Even by Bahrain's ruling family's standards, yesterday's event was bizarre -- a ceremony to somehow mark the full implementation of human rights reforms set out in 2011. At one of the kingdom's lavish palaces the king's uncle (Prime Minister) and son (Crown Prince) joined other senior ruling family members at an orgy of self-congratulation to listen to their cousin (the Minister for Justice) deliver a long-winded list of accomplishments on human rights over the last five years, culminating in the startling claim that the implementation of the recommendations is now complete. I was there in November 2011 when the initial report -- the Bahrain Independent Commission of Inquiry -- was presented to the king. I listened to its chief author, international lawyer Cherif Bassiouni, deliver a 45 minute summary of the report's main findings, including that the king's security forces were responsible for mass arbitrary arrests and widespread torture. In the years since, a handful of the report's recommendations have been significantly addressed, including monetary compensation for some of those attacked by security forces. But the fundamental problems have been left untouched -- no senior government figure has been brought to account for the torture, trials are still grossly unfair, and people are still routinely imprisoned for the peaceful expression of their views. Bahrain's state news agency dutifully covered yesterday's event in depth, reporting that Cherif Bassiouni was at the ceremony and had been awarded a medal by the king. "Professor Bassiouni expressed gratitude and appreciation for being honored with the Bahrain Medal of the First Class, stressing that Bahrain was able, under the leadership of HM the King, to deal with 2011 incidents wisely. He added that the implementation of the recommendations took place thanks to the dedicated efforts of all those who were keen on Bahrain's security, stability and prosperity," it reported. It's wise not to take the Bahrain News Agency's stories at face value, and I've written before about its fabrications and distortions. Indeed, within hours of the reports emerging Bassiouni was quoted as saying the views attributed to him were "wrong," but as yet has failed to clarify what was wrong about them and what his real views on the implementation of the report are.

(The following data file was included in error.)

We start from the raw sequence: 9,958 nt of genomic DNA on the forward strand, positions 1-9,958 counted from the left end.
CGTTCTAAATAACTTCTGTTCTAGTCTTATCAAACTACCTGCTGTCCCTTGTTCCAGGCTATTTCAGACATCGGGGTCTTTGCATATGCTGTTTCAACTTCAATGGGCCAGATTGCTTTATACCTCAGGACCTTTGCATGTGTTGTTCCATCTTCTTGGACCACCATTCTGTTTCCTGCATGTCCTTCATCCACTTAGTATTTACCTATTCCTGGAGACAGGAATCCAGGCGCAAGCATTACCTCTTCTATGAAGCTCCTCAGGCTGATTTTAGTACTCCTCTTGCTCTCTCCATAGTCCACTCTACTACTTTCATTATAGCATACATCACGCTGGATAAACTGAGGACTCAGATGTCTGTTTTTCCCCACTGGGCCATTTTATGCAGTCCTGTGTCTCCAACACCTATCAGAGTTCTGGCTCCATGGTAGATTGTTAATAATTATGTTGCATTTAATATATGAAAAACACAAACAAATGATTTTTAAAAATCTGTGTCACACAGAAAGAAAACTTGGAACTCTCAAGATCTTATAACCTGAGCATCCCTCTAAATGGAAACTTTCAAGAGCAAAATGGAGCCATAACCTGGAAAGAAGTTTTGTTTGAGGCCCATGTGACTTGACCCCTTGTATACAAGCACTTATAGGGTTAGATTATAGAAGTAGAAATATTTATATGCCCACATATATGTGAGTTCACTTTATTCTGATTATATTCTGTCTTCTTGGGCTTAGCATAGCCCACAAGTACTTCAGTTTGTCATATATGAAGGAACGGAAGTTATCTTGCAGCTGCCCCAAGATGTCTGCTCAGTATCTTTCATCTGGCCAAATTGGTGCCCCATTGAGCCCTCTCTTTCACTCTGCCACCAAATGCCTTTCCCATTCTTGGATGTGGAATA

Publicly clarifying his analysis of what progress has been made would be helpful, because we and other international human rights organizations are still receiving regular, credible and consistent reports of unfair trials, the targeting of human rights defenders and torture in custody. "Bassioni's silence on this makes him look complicit," said prominent human rights defender Maryam Al Khawaja, whose father, sister, and 17 month-old nephew are in prison in Bahrain. Bipartisan legislation before Congress aims to ban the sale of small arms to Bahrain until all of the BICI recommendations are fully implemented. But saying they have been doesn't make it so, and the State Department is producing its own assessment of how the recommendations have been addressed. Yesterday's ceremony was irresponsible and dangerous, a display of a regime wishing away its problems, akin to a hospital a declaring an All Clear on a virus because it's tired of the bad publicity. Bahrain's government still has a very long way to go before it can declare victory over its human rights crisis. Yesterday's ceremony only encourages a dangerously false sense of accomplishment, fueling a complacency while abuses continue.